The ceasefire agreement between Ukrainian troops and so-called separatists in the country’s eastern Donbass region is monitored by the Organisation for Security and Cooperation in Europe (OSCE).
Euronews spoke with Alexander Hug from the OSCE
Alexander Hug, OSCE: “What is certain is that the ingredients for the flair up are still there, the heavy weapons are still present on both sides of the line and the positions are far too close. An escalation as we had it at the end of January beginning February is any time possible.”
Euronews: “Now with the coming of spring, do you see it slightly being alleviated or is it still getting worse?”
Alexander Hug, OSCE: “Rather the opposite. The civilian population suffers now in the third winter in a row in this conflict. Most of these victims have been injured or killed by shrapnel that means by weapons that should not be there, should have long been withdrawn. It’s about time now that the sides adhere to what have long agreed to, to withdraw these weapons and disengage at the contact line so that the civilians can go back to their normal lives.”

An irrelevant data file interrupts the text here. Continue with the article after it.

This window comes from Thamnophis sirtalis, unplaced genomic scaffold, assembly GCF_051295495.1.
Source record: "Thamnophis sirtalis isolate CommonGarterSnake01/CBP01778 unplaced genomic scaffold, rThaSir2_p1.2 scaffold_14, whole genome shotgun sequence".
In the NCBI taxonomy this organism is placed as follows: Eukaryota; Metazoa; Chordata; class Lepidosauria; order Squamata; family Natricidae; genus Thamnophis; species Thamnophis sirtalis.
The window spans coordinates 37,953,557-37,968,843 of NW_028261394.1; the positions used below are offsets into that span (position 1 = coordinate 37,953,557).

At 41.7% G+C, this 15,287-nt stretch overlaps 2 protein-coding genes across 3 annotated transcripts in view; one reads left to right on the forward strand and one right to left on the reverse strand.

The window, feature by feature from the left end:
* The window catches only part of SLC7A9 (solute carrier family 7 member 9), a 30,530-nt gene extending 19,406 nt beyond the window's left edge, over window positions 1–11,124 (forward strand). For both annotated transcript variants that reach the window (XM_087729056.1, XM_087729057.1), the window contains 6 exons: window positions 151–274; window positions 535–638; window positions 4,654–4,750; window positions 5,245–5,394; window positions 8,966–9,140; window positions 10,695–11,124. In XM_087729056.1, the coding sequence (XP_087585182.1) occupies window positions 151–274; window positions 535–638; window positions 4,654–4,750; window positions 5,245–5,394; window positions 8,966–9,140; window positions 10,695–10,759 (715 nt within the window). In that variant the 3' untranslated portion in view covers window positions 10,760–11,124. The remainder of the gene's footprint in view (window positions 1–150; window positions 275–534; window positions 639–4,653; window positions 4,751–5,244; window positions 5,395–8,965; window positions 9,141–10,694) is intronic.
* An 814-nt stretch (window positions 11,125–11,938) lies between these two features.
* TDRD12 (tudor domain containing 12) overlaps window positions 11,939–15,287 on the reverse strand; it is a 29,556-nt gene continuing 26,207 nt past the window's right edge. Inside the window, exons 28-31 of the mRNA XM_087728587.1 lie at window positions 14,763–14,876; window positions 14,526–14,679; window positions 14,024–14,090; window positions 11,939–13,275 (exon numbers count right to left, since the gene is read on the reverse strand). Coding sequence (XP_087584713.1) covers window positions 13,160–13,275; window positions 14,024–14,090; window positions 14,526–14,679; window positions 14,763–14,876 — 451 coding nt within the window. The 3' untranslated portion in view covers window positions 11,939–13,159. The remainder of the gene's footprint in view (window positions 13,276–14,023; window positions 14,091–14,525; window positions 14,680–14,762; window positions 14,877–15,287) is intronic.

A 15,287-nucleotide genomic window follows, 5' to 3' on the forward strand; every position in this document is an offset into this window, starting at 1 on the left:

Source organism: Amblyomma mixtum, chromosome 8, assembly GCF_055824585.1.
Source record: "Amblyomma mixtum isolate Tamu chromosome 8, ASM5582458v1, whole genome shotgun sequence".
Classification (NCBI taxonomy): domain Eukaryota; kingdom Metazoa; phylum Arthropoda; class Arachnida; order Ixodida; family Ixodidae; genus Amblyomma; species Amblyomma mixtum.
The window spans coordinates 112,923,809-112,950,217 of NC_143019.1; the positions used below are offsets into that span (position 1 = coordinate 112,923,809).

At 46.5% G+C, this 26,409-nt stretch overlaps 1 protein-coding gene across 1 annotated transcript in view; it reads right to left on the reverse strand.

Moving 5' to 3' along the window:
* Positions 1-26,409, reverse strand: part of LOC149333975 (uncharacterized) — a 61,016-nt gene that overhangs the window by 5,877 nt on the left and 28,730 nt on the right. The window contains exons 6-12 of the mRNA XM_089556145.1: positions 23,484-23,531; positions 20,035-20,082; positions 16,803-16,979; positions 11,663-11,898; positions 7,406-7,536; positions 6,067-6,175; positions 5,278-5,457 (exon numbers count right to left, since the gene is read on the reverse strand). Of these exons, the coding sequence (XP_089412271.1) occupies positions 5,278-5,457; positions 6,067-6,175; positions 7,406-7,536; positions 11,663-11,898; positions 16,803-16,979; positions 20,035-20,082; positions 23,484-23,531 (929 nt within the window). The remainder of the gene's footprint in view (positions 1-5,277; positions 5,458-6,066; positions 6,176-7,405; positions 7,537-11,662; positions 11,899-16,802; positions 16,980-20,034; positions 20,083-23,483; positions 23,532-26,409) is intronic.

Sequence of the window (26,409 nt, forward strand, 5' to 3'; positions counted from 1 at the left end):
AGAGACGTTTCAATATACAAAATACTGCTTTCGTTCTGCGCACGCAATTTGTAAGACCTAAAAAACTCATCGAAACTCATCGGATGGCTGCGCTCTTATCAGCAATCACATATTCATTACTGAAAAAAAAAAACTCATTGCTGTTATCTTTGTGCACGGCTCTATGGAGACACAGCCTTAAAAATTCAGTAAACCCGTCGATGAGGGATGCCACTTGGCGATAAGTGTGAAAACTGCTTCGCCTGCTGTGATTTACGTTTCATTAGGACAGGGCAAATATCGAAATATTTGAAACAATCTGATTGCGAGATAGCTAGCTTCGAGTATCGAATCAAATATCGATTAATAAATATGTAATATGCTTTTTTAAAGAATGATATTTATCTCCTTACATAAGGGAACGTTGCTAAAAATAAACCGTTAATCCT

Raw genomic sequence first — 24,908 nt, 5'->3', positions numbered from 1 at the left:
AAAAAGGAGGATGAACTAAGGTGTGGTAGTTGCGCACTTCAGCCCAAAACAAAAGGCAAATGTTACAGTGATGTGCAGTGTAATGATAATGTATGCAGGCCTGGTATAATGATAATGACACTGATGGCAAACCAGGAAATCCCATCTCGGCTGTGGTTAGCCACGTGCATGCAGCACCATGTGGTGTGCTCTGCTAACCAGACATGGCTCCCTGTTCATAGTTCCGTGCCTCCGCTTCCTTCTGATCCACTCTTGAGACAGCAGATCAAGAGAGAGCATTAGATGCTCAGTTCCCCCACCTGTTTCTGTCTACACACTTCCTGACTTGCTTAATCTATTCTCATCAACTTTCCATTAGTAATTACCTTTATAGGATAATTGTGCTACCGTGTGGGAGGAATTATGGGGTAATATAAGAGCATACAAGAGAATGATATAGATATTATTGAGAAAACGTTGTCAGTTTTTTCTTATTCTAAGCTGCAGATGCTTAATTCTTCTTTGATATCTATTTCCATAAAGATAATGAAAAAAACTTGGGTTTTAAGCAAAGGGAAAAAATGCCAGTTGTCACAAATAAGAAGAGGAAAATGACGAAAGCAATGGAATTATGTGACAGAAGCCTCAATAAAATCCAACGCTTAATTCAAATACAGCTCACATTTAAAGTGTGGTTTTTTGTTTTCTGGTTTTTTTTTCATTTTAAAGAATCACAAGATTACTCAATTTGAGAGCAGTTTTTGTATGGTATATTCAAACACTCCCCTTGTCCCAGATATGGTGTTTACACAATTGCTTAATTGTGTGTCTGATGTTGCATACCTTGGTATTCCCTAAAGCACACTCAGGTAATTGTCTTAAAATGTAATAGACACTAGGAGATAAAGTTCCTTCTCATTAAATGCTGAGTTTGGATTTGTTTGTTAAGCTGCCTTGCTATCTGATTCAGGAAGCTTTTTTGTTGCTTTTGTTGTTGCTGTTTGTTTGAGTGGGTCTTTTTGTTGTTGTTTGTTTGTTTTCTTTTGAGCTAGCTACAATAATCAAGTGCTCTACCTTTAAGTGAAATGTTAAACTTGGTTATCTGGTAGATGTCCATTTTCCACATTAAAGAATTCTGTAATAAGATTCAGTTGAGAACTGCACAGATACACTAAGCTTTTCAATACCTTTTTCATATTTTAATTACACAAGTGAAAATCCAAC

Meanwhile there is no process for those living in Donbass to apply for a Ukrainian passport . They can only obtain passports issued by the self-proclaimed Donetsk and Luhansk People’s Republics.
Euronews: “Does your mission received complaints from citizens of that part of the world so that they can’t get Ukrainian passports, diplomas, birth certificates, do you receive these complaints?”
Alexander Hug, OSCE: “We are aware of complications in this regard, however the majority of complaints related to the ongoing fighting, most citizens and civilians that we meet in the street, in the villages, tell us only one thing, that this conflict should end, so they could go back to their normal lives, can go back to school, go to work and cross that contact line that doesn’t exist in their minds, it only exists in reality of course, on the ground.”